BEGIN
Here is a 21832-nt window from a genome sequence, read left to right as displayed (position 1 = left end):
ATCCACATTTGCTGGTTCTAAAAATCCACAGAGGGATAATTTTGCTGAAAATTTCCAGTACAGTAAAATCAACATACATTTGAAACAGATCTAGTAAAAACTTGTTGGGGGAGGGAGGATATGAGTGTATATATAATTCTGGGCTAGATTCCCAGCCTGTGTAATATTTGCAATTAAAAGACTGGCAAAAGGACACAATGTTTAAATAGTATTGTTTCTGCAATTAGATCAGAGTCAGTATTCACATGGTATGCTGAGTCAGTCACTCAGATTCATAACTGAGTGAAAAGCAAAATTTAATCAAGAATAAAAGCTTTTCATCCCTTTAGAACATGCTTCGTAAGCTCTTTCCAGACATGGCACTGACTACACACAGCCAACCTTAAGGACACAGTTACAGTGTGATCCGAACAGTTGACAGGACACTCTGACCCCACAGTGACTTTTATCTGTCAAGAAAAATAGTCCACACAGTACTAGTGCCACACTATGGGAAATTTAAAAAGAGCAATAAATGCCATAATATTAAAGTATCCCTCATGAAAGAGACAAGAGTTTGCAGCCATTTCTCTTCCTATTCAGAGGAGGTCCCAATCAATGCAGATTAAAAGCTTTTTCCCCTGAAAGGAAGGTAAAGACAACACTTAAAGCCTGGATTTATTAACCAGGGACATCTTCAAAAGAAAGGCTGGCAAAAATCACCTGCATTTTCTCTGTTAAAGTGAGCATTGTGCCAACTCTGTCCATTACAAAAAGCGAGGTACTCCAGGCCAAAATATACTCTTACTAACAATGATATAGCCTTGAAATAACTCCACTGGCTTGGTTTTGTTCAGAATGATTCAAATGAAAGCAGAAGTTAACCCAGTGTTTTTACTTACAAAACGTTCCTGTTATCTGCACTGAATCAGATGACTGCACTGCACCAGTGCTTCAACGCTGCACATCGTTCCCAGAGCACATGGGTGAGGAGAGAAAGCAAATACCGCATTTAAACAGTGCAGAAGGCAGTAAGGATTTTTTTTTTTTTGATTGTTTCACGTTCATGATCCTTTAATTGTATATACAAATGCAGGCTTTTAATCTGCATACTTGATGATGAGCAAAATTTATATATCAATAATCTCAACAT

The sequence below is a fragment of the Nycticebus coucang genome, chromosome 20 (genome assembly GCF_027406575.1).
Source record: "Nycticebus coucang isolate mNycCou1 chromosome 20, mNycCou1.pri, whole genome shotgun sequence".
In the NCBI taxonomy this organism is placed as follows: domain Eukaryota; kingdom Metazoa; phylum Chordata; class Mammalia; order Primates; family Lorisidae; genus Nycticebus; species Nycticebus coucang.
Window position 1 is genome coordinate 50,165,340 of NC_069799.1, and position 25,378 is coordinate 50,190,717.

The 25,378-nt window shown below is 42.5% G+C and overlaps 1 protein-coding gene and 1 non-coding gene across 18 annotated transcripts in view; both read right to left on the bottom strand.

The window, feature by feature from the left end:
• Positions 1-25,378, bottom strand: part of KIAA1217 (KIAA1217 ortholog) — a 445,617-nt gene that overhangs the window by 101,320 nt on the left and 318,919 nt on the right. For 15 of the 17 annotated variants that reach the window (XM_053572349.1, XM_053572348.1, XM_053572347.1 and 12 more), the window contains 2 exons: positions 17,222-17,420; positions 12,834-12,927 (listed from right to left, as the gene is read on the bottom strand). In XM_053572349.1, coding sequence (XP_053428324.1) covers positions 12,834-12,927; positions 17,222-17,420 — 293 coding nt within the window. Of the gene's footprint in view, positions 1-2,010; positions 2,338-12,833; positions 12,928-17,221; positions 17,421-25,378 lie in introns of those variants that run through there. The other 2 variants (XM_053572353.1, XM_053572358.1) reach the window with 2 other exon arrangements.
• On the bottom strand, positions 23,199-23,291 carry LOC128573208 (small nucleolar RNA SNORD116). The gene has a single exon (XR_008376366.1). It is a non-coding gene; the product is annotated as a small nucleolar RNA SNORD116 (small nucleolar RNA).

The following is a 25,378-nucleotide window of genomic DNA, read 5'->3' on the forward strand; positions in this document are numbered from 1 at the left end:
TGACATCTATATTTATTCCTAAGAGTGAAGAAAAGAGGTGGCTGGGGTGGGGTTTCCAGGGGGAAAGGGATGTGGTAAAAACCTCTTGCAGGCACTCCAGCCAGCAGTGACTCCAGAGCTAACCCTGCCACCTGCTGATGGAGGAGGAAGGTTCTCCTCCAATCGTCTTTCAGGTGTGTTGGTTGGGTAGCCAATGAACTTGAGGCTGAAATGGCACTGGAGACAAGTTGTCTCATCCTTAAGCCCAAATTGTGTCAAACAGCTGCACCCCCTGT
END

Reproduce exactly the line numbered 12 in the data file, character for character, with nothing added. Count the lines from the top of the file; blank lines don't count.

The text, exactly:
TGACATCTATATTTATTCCTAAGAGTGAAGAAAAGAGGTGGCTGGGGTGGGGTTTCCAGGGGGAAAGGGATGTGGTAAAAACCTCTTGCAGGCACTCCAGCCAGCAGTGACTCCAGAGCTAACCCTGCCACCTGCTGATGGAGGAGGAAGGTTCTCCTCCAATCGTCTTTCAGGTGTGTTGGTTGGGTAGCCAATGAACTTGAGGCTGAAATGGCACTGGAGACAAGTTGTCTCATCCTTAAGCCCAAATTGTGTCAAACAGCTGCACCCCCTGT